The book title Amusing Ourselves To Death by educator Neil Postman comes to mind. Postman believes we have reduced most values to equate with entertainment. Education he says has to be entertaining. We demand constant amusement through sports, films, travel etc. There is a constant search for entertaining experiences to make us feel alive. It is as though our existence is so fraught with escaping death that the only antidote to dying is amusement. Just as everyone uses humor to take the edge off of awkward social encounters, humor has become the background context of existence. Humor is used as a cover for what human nature really is about and that is “Real Politic” or the feeling that what needs to be done is whatever is practical to survive.

Two other books by Peter Gay and Karl Marx come to mind: Gay’s The Enlightenment: The New Paganism and Marx’s The Communist Manifesto. Gay suggests the Enlightenment led to a loss of traditional religious metaphors to live by, resulting in new forms of paganism arising to supplant the old worldviews. These include everything from “consumerism” to “new age” religions like Scientology. Karl Marx says in his “Manifesto” that “capitalism will destroy all that is permanent”. I think we can say Groucho Marxism seems to be the preferred way to analyze our culture’s ills. Everything has to be couched in humor or it is considered boring. At best we can say humor functions as the sigh of the oppressed as we try to take the edge off of everyday existence that seems to be all about a belief in human society as a survival of the fittest existence. We all want something better but science has been hijacked by capitalism for its own need to constantly revolutionize production to keep novel products arriving to allow us to feel alive when we no longer can see loving people as the real antidote to a preoccupation with fending off death. That was Christ’s reason for sacrificing himself in the face of a pagan Roman Empire. We have come full circle. Hopefully the Coliseum isn’t next as we escalate the need to amuse ourselves to death.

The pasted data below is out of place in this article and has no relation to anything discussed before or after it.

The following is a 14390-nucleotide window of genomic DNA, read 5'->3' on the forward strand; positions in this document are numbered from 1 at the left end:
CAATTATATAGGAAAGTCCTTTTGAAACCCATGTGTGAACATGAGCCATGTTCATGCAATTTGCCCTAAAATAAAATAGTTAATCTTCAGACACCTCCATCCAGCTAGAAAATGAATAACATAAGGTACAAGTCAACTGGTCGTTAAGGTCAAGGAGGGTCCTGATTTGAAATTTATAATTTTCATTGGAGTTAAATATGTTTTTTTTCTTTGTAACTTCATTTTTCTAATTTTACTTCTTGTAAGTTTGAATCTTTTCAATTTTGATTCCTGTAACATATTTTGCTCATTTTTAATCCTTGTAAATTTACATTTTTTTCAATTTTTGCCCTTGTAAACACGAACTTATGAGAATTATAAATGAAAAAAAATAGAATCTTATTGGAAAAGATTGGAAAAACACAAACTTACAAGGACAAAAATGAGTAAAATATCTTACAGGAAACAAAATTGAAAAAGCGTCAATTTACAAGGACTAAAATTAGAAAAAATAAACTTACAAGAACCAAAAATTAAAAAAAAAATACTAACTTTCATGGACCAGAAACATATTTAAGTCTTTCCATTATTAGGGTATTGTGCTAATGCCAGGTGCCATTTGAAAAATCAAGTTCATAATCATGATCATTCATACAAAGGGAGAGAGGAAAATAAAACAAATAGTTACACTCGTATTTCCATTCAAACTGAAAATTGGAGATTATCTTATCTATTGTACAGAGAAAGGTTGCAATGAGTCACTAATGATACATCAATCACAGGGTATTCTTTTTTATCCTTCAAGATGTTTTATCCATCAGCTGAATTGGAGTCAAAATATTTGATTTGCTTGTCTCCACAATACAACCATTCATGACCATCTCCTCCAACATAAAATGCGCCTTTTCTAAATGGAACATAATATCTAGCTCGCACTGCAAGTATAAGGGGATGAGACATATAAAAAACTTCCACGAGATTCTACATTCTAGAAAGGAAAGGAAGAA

Jim wrote:

Folks get twisted in knots over things which they have neither read nor understood. Back in the days of teaching I had students read a writer who argued that under pure capitalism if profits are to be maximised there are several alternatives: Raise prices; Lower Wages. Then you have a product your workers cannot afford to buy. Because there are more workers than capitalists they will soon suffer. They liked the argument until they learned its author was Lenin.

Thanks, Steve Martin. Thanks, Gary. Thanks, Jim. I feel better.